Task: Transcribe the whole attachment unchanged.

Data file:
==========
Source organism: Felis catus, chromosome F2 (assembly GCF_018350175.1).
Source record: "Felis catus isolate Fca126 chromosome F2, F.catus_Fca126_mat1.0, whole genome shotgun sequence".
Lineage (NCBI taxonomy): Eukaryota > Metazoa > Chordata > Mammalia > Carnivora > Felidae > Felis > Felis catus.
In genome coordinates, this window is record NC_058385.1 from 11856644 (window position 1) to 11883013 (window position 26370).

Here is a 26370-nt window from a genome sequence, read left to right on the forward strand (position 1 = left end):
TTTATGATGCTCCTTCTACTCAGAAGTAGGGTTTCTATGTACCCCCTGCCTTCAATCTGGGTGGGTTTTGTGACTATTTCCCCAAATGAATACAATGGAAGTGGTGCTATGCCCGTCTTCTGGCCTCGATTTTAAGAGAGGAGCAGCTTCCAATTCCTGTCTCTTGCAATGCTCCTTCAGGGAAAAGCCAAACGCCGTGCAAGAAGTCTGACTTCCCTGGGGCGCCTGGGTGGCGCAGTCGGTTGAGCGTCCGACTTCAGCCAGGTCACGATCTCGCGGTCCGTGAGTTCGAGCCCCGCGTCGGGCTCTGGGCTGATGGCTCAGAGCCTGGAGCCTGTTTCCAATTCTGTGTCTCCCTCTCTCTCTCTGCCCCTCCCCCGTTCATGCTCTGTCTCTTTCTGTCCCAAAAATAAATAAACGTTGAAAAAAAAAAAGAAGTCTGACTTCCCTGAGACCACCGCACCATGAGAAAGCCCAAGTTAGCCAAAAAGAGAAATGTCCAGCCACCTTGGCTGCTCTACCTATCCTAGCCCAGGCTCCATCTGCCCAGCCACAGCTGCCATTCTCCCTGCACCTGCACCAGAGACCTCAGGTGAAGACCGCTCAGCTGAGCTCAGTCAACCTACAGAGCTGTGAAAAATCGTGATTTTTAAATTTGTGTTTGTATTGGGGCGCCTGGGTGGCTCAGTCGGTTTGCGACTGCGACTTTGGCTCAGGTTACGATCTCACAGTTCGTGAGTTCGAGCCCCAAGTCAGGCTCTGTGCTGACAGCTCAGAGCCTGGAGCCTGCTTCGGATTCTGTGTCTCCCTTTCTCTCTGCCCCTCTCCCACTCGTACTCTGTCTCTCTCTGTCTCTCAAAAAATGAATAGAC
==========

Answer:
Source organism: Felis catus, chromosome F2 (assembly GCF_018350175.1).
Source record: "Felis catus isolate Fca126 chromosome F2, F.catus_Fca126_mat1.0, whole genome shotgun sequence".
Lineage (NCBI taxonomy): Eukaryota > Metazoa > Chordata > Mammalia > Carnivora > Felidae > Felis > Felis catus.
In genome coordinates, this window is record NC_058385.1 from 11856644 (window position 1) to 11883013 (window position 26370).

Here is a 26370-nt window from a genome sequence, read left to right on the forward strand (position 1 = left end):
TTTATGATGCTCCTTCTACTCAGAAGTAGGGTTTCTATGTACCCCCTGCCTTCAATCTGGGTGGGTTTTGTGACTATTTCCCCAAATGAATACAATGGAAGTGGTGCTATGCCCGTCTTCTGGCCTCGATTTTAAGAGAGGAGCAGCTTCCAATTCCTGTCTCTTGCAATGCTCCTTCAGGGAAAAGCCAAACGCCGTGCAAGAAGTCTGACTTCCCTGGGGCGCCTGGGTGGCGCAGTCGGTTGAGCGTCCGACTTCAGCCAGGTCACGATCTCGCGGTCCGTGAGTTCGAGCCCCGCGTCGGGCTCTGGGCTGATGGCTCAGAGCCTGGAGCCTGTTTCCAATTCTGTGTCTCCCTCTCTCTCTCTGCCCCTCCCCCGTTCATGCTCTGTCTCTTTCTGTCCCAAAAATAAATAAACGTTGAAAAAAAAAAAGAAGTCTGACTTCCCTGAGACCACCGCACCATGAGAAAGCCCAAGTTAGCCAAAAAGAGAAATGTCCAGCCACCTTGGCTGCTCTACCTATCCTAGCCCAGGCTCCATCTGCCCAGCCACAGCTGCCATTCTCCCTGCACCTGCACCAGAGACCTCAGGTGAAGACCGCTCAGCTGAGCTCAGTCAACCTACAGAGCTGTGAAAAATCGTGATTTTTAAATTTGTGTTTGTATTGGGGCGCCTGGGTGGCTCAGTCGGTTTGCGACTGCGACTTTGGCTCAGGTTACGATCTCACAGTTCGTGAGTTCGAGCCCCAAGTCAGGCTCTGTGCTGACAGCTCAGAGCCTGGAGCCTGCTTCGGATTCTGTGTCTCCCTTTCTCTCTGCCCCTCTCCCACTCGTACTCTGTCTCTCTCTGTCTCTCAAAAAATGAATAGAC